Investigation Fails to Find Who Leaked SCOTUS Dobbs Draft Opinion
Author: Trudy Ring
A Supreme Court investigation has failed to determine who leaked Justice Samuel Alito’s draft opinion in the case that overturned Roe v. Wade, the landmark 1973 decision that guaranteed abortion rights nationwide.
A draft of the opinion in Dobbs v. Jackson Women’s Health Organization, in which the court ruled on the constitutionality of a restrictive Mississippi abortion law, was obtained by Politico in May. The final decision was not released until June 24. After the leak, Chief Justice John Roberts ordered an internal investigation.
But the probe, conducted by Gail Curley, marshal of the Supreme Court, and her staff, has been unable to identify who is responsible for the leak. “After examining the Court’s computer devices, networks, printers, and available call and text logs, investigators have found no forensic evidence indicating who disclosed the draft opinion. They have conducted 126 formal interviews of 97 employees, all of whom denied disclosing the opinion,” says the marshal’s report, released Thursday.
“Despite these efforts, investigators have been unable to determine at this time, using a preponderance of the evidence standard, the identity of the person(s) who disclosed the draft majority opinion in Dobbs v. Jackson Women’s Health Org. or how the draft opinion was provided to Politico.”
Interviewees were asked to sign an affidavit, under penalty of perjury, assuring they did not release the document. Anyone found to be lying could be prosecuted. Disclosure of such confidential information is forbidden by law and the court’s human resources policies, but these laws and policies need to be strengthened, the report says.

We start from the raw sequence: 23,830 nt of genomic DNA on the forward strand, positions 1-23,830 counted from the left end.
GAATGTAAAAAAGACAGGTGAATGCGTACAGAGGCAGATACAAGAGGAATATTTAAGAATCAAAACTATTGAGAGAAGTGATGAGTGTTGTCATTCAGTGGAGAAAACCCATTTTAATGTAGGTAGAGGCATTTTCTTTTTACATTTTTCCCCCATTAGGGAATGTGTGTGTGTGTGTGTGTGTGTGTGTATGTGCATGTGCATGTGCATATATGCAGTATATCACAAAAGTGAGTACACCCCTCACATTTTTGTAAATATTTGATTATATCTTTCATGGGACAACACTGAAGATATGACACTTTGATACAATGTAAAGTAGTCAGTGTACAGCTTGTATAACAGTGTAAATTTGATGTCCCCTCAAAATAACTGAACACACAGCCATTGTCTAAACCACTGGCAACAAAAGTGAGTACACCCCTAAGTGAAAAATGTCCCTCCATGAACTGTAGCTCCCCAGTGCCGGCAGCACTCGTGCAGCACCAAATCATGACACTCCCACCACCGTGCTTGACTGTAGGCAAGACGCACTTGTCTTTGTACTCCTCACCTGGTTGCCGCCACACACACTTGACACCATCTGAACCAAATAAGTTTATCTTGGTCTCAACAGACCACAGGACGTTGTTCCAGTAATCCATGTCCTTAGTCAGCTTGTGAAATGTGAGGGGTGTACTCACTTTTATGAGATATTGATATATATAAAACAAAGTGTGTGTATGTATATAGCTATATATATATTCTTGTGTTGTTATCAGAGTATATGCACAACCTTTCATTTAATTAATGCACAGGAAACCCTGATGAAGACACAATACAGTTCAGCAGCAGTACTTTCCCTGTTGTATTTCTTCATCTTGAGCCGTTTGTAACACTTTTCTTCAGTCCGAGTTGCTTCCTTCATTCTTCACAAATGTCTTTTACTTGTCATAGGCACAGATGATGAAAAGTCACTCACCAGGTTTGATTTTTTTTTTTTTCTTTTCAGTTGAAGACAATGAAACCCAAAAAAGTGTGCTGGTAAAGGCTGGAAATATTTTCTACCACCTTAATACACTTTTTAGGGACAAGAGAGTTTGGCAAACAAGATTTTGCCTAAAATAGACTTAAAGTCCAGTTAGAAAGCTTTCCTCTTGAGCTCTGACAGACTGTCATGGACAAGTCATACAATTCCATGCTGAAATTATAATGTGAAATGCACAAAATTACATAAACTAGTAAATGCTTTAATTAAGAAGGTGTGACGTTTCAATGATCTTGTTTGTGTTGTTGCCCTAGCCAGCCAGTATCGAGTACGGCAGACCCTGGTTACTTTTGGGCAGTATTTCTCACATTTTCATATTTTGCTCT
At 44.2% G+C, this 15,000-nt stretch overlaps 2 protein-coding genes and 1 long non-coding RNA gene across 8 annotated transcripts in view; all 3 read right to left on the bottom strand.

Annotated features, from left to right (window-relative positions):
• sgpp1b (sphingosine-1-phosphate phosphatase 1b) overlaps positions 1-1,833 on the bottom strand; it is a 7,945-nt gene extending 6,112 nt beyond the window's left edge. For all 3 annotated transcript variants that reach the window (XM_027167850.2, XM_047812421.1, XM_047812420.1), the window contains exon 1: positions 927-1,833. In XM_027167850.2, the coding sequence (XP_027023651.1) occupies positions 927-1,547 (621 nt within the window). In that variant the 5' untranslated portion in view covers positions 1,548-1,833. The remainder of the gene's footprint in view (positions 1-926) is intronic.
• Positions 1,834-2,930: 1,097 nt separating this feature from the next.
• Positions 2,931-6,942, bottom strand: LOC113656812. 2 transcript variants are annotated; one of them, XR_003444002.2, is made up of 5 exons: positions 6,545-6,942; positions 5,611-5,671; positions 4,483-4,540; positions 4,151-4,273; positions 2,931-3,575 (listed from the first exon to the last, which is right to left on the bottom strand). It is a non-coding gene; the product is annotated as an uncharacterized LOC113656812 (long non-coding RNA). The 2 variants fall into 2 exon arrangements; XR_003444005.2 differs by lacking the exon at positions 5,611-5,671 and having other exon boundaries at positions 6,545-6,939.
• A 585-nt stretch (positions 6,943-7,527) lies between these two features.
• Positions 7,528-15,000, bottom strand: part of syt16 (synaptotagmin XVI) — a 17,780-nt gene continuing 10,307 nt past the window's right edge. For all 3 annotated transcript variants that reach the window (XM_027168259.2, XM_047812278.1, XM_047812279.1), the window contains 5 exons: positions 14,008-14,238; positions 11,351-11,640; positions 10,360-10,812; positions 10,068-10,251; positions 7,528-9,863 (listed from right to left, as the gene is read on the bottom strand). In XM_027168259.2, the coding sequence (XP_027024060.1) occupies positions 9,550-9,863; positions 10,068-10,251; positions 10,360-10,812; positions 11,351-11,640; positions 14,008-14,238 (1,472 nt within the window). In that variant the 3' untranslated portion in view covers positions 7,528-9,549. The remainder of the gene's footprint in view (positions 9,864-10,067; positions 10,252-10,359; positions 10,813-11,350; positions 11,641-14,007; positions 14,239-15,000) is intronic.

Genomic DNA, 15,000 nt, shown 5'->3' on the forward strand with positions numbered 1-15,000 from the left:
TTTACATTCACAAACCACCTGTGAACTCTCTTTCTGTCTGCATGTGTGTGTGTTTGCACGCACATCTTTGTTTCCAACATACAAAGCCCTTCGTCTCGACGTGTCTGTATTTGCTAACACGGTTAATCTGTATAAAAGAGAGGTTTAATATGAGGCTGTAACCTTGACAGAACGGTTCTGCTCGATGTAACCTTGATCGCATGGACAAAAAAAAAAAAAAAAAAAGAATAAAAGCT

“If a Court employee disclosed the draft opinion, that person brazenly violated a system that was built fundamentally on trust with limited safeguards to regulate and constrain access to very sensitive information,” the report continues. “The pandemic and resulting expansion of the ability to work from home, as well as gaps in the Court’s security policies, created an environment where it was too easy to remove sensitive information from the building and the Court’s IT networks, increasing the risk of both deliberate and accidental disclosures of Court-sensitive information. The investigation has identified numerous Court policies and practices that should be improved.”
It’s possible that the IT networks were hacked, but there is no evidence of this so far, the report notes. Also, the opinion could have been “inadvertently or negligently disclosed — for example, by being left in a public space either inside or outside the building,” it goes on.
“Assuming, however, that the opinion was intentionally provided to Politico by a Court employee, that individual was evidently able to act without being detected by any of the Court’s IT systems,” it states. “If it was a Court employee, or someone who had access to an employee’s home, that person was able to act with impunity because of inadequate security with respect to the movement of hard copy documents from the Court to home, the absence of mechanisms to track print jobs on Court printers and copiers, and other gaps in security or policies.”
The investigators recommend limiting the number of employees who have access to sensitive documents; establishing ways to track the printing of documents; putting in a universal policy on confidentiality and assuring that all employees understand it; and possibly supporting legislation that “would expressly prohibit the disclosure of the Supreme Court’s non-public case-related information to anyone outside the Court.”
The leak of the Dobbs opinion led to public outcry over not just the security breach but the content, as it was unthinkable to many Americans that the guarantee of abortion rights could be revoked. But in Dobbs, the court ruled 6-3 that the Mississippi law, banning most abortions after 15 weeks of pregnancy, was constitutional, and that Roe was no longer in effect. The loss of Roe gave states the right to ban or severely restrict abortion, and 13 states have now banned the procedure in most cases. They are mostly in the South.
Also, in a concurring opinion to Alito’s, Justice Clarence Thomas said that other rulings based on the same legal theory as Roe should be overturned if a case is presented to the court. These include rulings that established nationwide rights to contraception, same-sex intimacy, and marriage equality. Last year Congress passed and President Joe Biden signed the Respect for Marriage Act, which would maintain marriage equality no matter what the court does.
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Original Article on The Advocate
Author: Trudy Ring